The Audiophiliac's under $100 holiday gift guide (pictures)
It's that time of year, so the Audiophiliac rounded up affordable gift ideas for music lovers and audiophiles.
Koss KTX Pro 1 headphones ($10)
Granted, the Koss KTX Pro 1 headphones' silver plastic on-ear design has an all-too-generic look, but the sound is surprisingly good! Most cheap on-ears sound claustrophobic and pinched, but the KTX Pro 1's sound was big and spacious. Koss backs up the KTX Pro 1 with a lifetime warranty!
This London-based powerhouse female foursome's debut LP will light up your turntable. This is hard rock, executed with equal parts passion and precision, so it sounds best turned up nice and loud. The LP's sound crushes the digital versions of "Silence Yourself."
MA Recordings LP sleeves are made in Japan from extremely soft synthetic fibers with antistatic properties, so the sleeves will not attract dust or trap moisture. The package includes 50 sleeves to protect your most valuable LPs.
The HA-RX700 doesn't look or feel like a cheap headphone. Better yet, this full-size, over the ear model delivers a clear, highly articulate sound, with a wide stereo image, and it's the most comfortable budget headphone I've tried in years.
Unlike most budget speakers, the Dayton B652 has a large woofer -- it's a 6.5-inch polypropylene cone -- and the speaker also has a ferrofluid-cooled 5/8-inch polycarbonate dome tweeter. The medium-density fiberboard cabinet feels sturdy and it's nicely finished in matte black. If you think the $199 Jawbone Jambox Bluetooth speaker is hot stuff, you'll flip over the B652s' sound. Amazon sells the B652 for around $44 a pair with free shipping for Prime members.
A career-spanning four-disc box set from the early masters of funk. Sly Stone's creative powers still astonish; the set includes hits like "I Want To Take You Higher," and there's a large helping of singles' mixes, live tunes, and unreleased tracks. I love the French version of "Dance to the Music." Box sets can sometimes seem like too much of a good thing, but the entertainment value of "Higher" never lets you down.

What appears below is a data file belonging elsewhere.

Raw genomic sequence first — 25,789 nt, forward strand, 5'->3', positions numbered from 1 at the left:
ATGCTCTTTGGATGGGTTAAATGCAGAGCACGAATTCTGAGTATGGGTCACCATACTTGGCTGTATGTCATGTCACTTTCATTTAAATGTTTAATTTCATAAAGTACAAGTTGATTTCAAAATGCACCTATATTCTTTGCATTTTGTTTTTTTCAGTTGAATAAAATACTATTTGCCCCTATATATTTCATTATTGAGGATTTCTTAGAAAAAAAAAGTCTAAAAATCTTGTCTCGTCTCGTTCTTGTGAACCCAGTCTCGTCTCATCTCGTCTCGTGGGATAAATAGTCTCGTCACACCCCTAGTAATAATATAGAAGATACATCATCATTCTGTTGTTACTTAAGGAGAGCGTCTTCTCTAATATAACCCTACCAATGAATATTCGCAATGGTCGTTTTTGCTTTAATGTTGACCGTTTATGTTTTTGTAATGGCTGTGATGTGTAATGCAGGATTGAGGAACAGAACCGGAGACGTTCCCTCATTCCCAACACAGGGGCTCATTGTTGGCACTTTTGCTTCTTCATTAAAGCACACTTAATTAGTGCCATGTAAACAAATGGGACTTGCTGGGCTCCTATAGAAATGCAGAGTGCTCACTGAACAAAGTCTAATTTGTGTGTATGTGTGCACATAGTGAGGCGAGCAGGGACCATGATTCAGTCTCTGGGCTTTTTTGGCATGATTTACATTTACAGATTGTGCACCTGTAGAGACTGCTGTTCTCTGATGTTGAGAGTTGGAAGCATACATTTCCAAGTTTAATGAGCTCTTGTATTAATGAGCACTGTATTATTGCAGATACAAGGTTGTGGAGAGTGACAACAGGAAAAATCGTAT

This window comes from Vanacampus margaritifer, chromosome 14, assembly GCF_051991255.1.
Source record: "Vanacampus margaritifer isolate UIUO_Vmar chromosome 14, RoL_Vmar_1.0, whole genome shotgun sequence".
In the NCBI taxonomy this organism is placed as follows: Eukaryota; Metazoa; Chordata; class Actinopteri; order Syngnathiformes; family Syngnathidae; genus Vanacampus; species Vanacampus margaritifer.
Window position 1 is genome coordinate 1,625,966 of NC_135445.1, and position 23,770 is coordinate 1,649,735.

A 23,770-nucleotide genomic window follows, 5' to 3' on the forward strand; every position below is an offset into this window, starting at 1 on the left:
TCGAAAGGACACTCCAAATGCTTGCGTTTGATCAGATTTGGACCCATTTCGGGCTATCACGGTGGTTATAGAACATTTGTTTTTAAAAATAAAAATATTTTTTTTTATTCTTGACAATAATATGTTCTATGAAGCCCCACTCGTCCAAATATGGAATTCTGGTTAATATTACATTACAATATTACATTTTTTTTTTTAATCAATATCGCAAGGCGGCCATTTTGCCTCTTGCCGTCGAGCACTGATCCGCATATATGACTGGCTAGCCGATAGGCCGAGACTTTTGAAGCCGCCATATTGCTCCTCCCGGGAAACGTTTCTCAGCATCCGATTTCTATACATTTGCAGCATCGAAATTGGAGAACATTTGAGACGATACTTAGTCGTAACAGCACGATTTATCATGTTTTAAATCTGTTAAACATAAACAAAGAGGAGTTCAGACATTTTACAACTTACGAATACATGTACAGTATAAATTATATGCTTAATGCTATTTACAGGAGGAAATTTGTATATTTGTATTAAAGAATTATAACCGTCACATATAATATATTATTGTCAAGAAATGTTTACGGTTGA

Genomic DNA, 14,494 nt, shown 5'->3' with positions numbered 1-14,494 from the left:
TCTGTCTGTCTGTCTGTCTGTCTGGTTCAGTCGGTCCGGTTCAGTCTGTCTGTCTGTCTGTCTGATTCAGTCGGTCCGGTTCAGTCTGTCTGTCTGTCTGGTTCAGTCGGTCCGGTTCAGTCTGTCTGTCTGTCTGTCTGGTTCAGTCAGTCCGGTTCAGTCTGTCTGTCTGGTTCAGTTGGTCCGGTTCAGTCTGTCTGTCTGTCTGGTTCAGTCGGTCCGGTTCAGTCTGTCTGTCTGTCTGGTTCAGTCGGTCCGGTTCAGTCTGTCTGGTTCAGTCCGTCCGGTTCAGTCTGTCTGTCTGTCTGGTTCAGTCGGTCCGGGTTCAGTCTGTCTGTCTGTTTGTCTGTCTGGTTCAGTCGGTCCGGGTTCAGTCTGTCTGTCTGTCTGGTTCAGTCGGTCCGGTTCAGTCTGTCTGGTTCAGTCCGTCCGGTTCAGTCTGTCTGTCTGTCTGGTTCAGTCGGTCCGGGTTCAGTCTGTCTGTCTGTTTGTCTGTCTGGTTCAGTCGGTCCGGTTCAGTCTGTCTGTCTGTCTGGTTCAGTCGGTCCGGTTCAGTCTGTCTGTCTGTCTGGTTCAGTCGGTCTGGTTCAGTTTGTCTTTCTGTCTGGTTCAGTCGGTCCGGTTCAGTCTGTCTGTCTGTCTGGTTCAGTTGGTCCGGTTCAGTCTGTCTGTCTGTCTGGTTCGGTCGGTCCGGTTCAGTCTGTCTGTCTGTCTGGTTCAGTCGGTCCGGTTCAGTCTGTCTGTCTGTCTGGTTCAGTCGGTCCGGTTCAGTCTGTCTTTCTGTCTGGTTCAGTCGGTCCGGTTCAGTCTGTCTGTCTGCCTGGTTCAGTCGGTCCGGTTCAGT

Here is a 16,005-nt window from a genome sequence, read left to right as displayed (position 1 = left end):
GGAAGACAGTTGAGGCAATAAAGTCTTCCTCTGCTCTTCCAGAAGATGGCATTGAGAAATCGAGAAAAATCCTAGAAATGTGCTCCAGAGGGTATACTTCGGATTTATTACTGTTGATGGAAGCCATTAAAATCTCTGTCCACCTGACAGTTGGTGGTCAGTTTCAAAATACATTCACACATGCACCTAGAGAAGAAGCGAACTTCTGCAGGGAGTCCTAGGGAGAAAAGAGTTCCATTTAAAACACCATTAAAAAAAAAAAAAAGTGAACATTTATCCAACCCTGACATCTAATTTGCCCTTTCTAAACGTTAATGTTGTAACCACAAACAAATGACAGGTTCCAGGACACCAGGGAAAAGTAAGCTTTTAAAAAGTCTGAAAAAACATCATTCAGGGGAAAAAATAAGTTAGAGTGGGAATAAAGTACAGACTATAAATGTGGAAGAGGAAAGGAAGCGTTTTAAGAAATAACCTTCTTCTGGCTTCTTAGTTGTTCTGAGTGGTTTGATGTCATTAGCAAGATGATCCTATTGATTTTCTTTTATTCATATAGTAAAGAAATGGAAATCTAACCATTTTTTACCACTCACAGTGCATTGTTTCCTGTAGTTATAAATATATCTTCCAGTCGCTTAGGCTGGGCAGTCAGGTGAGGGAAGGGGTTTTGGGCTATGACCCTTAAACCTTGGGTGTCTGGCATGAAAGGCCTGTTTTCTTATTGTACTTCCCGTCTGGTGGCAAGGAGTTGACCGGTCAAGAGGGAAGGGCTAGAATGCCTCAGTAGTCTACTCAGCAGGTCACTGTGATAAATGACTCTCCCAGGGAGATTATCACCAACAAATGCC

This live concert set by the leading audiophile diva is simply gorgeous; the sound, music, tunes, and LP remastering all come together. If you want to understand why some audiophiles aren't tempted to go digital, listen to this!
The Zoom H1 Handy Portable Digital Recorder is exactly what the name claims. Measuring just 8 inches by 2 inches by 5 inches, it's very portable, and this little thing records high-quality WAV files at 44.1kHz to 96kHz sampling rates with 16-bit or 24-bit resolution. Amazon sells it for $89.
The Schiit Magni headphone amplifier takes up minimal desktop space; it's just 5 inches by 3.5 inches by 1.25 inches, but it puts out up to 1.2 watts, so it's considerably more powerful than your computer's headphone jack, and sounds way better at any sane volume level. The all-metal design is made in the US.
The RE-400's sound is so well balanced and pure, you might not at first realize how good it is. Its unforced clarity is easy to listen to for hours on end, probably because there's no boosted treble or trickery of any kind; the RE-400 just goes about its business sounding accurate and natural.